The Real Economy of India

Economy: Main Constituents

Agriculture sector or otherwise known as the ‘primary sector’ comprises agriculture and allied activities like crop production, horticulture, plantation crops, farm mechanization, land development and reclamation, digging of wells, tube wells and irrigation projects, forestry, construction of cold storages and warehouses, processing of agri-products, finance to agri-input dealers, allied activities like dairy, fisheries, poultry, sheep-goat, piggery and rearing of silk worms.

Industrial sector or the Secondary sector consists mainly of mining and quarrying; manufacturing and electricity; gas and supply.

The services sector or the tertiary sector includes trade, hotels, restaurants, transport storage and communication; financing, insurance, real estate and business services; community, social and personal services and construction.

Gross Domestic Product(GDP)

According to the Central Statistical Organisation (CSO), the Indian economy recorded a real GDP growth of 8.0 per cent in the second quarter of 2005-06.

When an economy grows at, say 5 %, it implies that the average growth of the 3 sectors within the economy, namely agriculture, industrial and services are growing at an average rate of 5%.

The data by CSO says that, the agricultural growth in real terms during the second quarter (July-September) of 2005-06, is 2.0; industrial sector 7.6 and tertiary sector 9.8.

The slow growth of the primary sector has been mainly attributed to the weak monsoons.

Business Expectation: A digression

Business expectation surveys suggest that the current phase of industrial activity is likely to continue in the near future. According to the Reserve Bank’s latest Industrial Outlook Survey, the Business Expectations Index for January-March 2006 quarter increased by 2.4 per cent over the previous quarter. Survey results indicate that employment, selling prices, imports and profit margins are expected to improve during the quarter January-March 2006 vis-‘-vis October-December 2005.

What the ‘growth’ comprises

The area under kharif crops was 1.2 per cent higher than a year ago, led by increased area under rice, maize, pulses and sugarcane. As regards rabi crops, the area coverage as on January 2, 2006 was 1.5 per cent higher than a year ago on account of increased coverage in respect of major crops such as wheat and rapeseed.

The mining and electricity sectors, on the other hand, recorded a deceleration. The sharp slowdown in the mining sector may be attributable in part to a decline in production of crude oil caused by the break-out of fire in the Mumbai-High oil field in July 2005 and the adverse impact of heavy rainfall on coal mining activities. Lower growth in the electricity sector is attributable to shortage of coal and gas.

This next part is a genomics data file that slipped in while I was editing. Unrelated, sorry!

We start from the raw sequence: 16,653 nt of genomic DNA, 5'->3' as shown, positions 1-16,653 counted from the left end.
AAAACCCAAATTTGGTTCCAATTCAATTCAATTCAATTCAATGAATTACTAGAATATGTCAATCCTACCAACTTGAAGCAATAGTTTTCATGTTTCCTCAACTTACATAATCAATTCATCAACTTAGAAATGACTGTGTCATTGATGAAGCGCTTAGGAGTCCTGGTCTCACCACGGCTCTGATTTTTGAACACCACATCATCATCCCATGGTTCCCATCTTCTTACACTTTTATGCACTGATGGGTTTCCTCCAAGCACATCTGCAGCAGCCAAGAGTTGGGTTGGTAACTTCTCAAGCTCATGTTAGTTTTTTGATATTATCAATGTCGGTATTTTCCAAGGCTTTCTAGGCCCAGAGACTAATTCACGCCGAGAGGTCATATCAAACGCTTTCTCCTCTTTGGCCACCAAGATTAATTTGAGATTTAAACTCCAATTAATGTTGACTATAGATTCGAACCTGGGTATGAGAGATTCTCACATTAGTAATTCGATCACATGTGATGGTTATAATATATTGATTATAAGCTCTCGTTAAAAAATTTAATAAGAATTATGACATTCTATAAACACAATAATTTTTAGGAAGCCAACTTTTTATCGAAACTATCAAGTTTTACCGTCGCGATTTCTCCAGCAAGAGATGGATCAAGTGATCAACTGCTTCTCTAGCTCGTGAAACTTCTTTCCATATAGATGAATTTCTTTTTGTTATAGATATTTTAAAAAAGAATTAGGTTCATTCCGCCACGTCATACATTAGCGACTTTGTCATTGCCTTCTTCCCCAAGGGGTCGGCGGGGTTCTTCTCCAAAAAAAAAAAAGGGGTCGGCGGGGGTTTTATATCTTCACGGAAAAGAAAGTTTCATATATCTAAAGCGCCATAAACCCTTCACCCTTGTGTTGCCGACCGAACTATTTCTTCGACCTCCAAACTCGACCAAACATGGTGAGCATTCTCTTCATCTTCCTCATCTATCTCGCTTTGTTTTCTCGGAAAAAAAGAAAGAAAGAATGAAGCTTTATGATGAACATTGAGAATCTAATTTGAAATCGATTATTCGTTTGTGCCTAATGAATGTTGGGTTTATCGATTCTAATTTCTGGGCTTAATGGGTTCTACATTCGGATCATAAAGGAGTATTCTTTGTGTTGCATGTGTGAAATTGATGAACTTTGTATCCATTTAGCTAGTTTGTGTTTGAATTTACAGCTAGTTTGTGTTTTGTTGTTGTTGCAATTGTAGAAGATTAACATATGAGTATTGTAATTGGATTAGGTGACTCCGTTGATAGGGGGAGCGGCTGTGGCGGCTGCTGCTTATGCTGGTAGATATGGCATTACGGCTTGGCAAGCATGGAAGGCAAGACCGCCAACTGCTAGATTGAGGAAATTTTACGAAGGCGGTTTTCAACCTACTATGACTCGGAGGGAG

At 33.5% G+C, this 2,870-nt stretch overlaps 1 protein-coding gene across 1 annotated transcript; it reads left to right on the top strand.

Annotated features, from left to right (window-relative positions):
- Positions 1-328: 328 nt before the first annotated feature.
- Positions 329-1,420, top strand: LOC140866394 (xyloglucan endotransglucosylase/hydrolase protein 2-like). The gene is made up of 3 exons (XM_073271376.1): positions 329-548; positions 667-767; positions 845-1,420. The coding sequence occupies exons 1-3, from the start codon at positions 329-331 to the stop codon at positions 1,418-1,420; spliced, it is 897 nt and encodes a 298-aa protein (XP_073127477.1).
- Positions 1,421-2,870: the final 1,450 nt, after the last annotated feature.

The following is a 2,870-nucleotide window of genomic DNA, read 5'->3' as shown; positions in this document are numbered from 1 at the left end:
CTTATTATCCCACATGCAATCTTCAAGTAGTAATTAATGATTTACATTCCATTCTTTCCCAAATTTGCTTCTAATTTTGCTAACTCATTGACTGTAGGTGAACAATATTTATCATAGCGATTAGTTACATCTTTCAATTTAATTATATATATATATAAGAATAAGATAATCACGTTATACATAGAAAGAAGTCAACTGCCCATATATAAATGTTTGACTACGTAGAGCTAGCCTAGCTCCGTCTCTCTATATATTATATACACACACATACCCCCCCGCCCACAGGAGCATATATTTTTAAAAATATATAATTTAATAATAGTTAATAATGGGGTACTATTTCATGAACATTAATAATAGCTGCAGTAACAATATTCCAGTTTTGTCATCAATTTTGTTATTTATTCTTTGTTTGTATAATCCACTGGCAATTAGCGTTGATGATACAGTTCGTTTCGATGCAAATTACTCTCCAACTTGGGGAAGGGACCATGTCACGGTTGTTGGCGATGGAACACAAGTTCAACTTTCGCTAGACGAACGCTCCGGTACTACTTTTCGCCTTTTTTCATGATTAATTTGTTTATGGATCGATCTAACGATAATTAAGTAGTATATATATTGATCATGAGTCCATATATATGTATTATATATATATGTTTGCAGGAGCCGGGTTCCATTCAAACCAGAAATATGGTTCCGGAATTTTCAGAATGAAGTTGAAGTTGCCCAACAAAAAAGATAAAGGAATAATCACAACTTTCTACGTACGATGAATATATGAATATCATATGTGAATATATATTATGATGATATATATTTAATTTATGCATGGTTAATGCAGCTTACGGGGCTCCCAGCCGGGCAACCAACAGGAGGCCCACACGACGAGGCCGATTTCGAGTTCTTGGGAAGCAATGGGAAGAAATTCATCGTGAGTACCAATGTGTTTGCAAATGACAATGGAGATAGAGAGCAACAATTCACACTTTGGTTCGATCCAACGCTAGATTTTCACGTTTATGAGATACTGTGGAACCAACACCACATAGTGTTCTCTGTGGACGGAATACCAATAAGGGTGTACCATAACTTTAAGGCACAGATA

Robust growth in the cellular subscriber base broadband connections supported the strong growth in the communication sector.

Sustained growth in bank deposits and non-food credit as well as increased exports of information technology enabled services boosted the sub-sector ‘financing, insurance, real estate and business services’.

These are some of the reasons mentioned by the RBI for the growth in real GDP.

Growth projections

Agencies like ADB, CII, CRISIL, NCAER, IMF and RBI have projected the Real Gross Domestic Product for India during 2005-06 to be over and around 7.0. This reflects a bright prospect for the people of India. Is it so’

Current Scene

Link: The Hindu


The current GDP rate is exuberating and so are the projections. All the hype is on the growth rate. The politicians’ rhetoric is that India is growing as its GDP is rising. The agricultural sector is weak, structurally. More reason to be worried is because of the fact that more than 50% of the Indian populace are dependent on agriculture for their livelihood. The number of farmer suicides in Vidarbha and even in highly literate states like Kerala, speaks of discontentment. Relying only on the GDP and expecting the ‘trickle down effects’ to comply is nonsensical. Even if the high rates of GDP brought forth positive externalities, the time lag required for ‘these benefits’ to reach the masses would be large.